But last week Pulse revealed that the College’s own figures show it is the widest ever recorded in the MRCGP qualification’s ten-year history.

 

Readers' comments (26)

  • Tom Caldwell

    The statistics on your chance of passing at a six attempt were... catastrophically bad. These were candidates who had intensive extra help and input. How is this different to the previous farce of six attempts.

    It seems like an expensive way to destroy more souls.

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  • The trouble is that too many trainees having failed once rush into entering the next exam. Practice "textbook" cases with a ghetto of other overseas graduates and don't listen to their trainees saying what they need to change. I have seen it time and time again. It's often not their knowledge although the AKT results aren't fantastic often because nuances are missed and speed isn't excellent.It isn't their work ethic either which is usually excellent. However my experience is that if not passed by 6th attempt then often truly aweful

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  • Why have an exam at all eh?!! Jesus wept.

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  • Vinci Ho

    (1)'To help the weak and aid the needy' . I am not the most religious person but I think that is one of teachings of Jesus Christ , isn't it , Helen?
    (2) 'Too expensive ' to have video recordings and two examiners . Seriously, money is really the most important argument here?
    (3) Then a good breakdown of how the money ,acquired from examination fees and continuing membership , was spent should be published. Transparency, please .
    Yes , you can call me a anti-establishment demagogue,(can't be more worse than Trump anyway).......

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  • The stats on the gap of attainment between White UK entrants and 'the rest' is truly staggering. Surely an exam that discriminates so much against minorities has no place in the 21st century?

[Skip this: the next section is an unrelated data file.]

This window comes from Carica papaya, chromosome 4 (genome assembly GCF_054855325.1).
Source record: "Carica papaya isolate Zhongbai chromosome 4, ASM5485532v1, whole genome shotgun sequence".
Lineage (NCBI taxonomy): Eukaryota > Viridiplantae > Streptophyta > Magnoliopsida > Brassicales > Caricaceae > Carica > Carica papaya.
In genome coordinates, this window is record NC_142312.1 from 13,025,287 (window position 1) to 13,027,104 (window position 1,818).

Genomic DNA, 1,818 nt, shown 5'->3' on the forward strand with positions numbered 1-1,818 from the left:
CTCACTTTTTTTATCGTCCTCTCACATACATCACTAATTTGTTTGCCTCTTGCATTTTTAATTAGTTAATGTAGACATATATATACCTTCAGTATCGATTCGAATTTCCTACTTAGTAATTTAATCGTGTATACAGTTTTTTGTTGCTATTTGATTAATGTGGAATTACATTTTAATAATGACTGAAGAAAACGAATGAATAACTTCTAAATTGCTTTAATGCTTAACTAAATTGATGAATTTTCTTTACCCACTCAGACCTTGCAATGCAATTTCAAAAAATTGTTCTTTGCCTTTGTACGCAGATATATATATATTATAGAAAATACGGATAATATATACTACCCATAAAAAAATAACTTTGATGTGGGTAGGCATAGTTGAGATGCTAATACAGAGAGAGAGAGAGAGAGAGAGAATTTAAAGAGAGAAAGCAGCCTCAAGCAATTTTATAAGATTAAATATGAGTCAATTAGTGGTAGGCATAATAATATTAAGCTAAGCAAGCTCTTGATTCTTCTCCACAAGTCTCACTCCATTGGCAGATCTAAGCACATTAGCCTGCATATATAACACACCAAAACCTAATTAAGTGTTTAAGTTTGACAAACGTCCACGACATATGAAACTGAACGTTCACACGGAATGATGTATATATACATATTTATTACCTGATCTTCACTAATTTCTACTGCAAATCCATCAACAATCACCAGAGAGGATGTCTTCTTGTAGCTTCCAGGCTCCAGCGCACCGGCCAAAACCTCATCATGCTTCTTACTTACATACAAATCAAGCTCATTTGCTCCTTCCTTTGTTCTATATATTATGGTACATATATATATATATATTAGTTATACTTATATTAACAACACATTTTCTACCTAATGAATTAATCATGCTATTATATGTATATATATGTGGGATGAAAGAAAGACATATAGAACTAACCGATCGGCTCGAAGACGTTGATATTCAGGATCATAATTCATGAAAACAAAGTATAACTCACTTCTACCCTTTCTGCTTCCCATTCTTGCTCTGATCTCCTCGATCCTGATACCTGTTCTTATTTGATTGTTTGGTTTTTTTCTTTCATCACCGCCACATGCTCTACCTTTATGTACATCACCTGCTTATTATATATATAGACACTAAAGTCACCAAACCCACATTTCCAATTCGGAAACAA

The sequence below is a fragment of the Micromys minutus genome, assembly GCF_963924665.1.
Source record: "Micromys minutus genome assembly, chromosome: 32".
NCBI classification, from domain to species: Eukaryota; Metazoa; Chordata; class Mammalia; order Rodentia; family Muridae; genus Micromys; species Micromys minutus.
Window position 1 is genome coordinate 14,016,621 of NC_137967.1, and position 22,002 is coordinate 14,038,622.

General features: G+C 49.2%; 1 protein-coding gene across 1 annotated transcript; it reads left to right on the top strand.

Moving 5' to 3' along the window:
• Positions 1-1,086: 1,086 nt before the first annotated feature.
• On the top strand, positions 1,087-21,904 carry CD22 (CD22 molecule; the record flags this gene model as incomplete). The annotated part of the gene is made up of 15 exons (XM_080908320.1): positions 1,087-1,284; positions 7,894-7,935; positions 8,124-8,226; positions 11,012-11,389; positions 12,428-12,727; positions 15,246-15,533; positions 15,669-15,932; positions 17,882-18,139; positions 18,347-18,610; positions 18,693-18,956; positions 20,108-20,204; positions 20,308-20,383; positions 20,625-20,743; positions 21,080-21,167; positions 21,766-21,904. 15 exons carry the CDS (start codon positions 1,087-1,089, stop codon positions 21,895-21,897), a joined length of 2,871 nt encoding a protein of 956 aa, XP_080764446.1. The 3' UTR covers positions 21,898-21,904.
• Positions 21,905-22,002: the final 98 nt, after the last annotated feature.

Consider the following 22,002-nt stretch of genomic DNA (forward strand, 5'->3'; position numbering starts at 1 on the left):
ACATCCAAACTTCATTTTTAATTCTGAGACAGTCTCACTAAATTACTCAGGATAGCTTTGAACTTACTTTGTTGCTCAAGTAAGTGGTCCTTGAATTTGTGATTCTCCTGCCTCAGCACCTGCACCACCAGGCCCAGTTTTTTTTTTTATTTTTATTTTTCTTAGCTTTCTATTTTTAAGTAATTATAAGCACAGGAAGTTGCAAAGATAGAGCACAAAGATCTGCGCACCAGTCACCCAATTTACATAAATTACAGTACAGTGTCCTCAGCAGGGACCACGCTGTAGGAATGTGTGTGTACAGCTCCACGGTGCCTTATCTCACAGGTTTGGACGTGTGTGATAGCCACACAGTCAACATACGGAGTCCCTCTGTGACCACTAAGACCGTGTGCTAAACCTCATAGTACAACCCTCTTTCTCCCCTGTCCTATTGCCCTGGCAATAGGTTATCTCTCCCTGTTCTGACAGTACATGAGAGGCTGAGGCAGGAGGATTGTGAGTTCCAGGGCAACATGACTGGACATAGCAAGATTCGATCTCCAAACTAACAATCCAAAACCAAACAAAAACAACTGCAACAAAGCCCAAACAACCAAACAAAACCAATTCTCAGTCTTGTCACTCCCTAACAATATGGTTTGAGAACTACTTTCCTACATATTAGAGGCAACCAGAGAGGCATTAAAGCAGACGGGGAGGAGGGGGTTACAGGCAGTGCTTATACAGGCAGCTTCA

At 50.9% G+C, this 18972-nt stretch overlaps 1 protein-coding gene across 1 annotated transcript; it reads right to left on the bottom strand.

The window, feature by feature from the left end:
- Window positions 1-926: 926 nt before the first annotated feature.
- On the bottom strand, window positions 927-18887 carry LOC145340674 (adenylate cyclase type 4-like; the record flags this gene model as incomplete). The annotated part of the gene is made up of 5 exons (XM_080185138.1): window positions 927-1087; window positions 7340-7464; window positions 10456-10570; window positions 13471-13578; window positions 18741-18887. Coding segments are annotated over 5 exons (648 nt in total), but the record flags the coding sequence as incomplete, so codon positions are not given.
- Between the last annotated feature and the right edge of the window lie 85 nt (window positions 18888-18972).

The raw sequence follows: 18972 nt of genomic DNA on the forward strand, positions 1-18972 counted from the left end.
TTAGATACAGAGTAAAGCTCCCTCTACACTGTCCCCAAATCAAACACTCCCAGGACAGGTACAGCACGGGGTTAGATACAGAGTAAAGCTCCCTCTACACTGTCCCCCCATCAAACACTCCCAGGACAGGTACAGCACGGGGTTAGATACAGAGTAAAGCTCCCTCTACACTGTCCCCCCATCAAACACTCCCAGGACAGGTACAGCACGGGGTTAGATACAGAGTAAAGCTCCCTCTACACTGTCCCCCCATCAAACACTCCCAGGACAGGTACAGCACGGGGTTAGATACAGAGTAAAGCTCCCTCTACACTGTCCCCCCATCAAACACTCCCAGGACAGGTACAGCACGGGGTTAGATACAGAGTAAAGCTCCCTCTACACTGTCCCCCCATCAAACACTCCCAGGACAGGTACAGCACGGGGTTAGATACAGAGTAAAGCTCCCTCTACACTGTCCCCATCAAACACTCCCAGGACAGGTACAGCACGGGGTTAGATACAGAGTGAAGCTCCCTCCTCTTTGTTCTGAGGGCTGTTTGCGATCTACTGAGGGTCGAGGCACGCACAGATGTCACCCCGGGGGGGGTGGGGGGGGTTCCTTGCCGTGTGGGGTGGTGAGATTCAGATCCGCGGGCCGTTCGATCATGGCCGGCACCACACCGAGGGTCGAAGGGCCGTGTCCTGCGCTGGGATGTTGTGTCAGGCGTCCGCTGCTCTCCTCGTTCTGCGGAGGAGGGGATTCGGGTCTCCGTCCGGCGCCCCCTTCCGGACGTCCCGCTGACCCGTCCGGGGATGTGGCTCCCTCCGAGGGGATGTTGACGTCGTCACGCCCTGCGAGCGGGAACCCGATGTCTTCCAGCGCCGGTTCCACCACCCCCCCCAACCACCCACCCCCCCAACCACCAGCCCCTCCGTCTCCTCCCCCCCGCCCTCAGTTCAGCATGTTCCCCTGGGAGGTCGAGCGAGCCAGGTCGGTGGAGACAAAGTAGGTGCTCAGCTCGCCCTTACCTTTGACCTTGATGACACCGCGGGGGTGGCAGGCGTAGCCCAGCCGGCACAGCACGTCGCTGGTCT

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  • re Sunshine 4.10- about as ill-informed as it is possible to get.

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  • I'm getting a bit sick of this. Look at the statistical analysis freely available on the results of the MACHINE MARKED AKT.

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  • It seems to be the CSA where people fall down. We've had a number of reasonable candidates fail and a high court judge expressed concerns even though the BAPIO case was not a technical 'win.' Why is it ill-informed to point out discrimination where it is obviously occurring?

    This is a controversial and unpopular exam. Even if you can explain the foreign candidates failure rate on cultural differences that doesn't really do it for the UK BME group. The MRCGP needs reforming and replacing with something that is more suitable to the well documented challenges of modern general practice where the government's consumer agenda is wreaking havoc.

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  • If it takes you more than five attempts to pass this pathetic exam you should probably quit medicine.

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  • Vote of no confidence in RCGP long overdue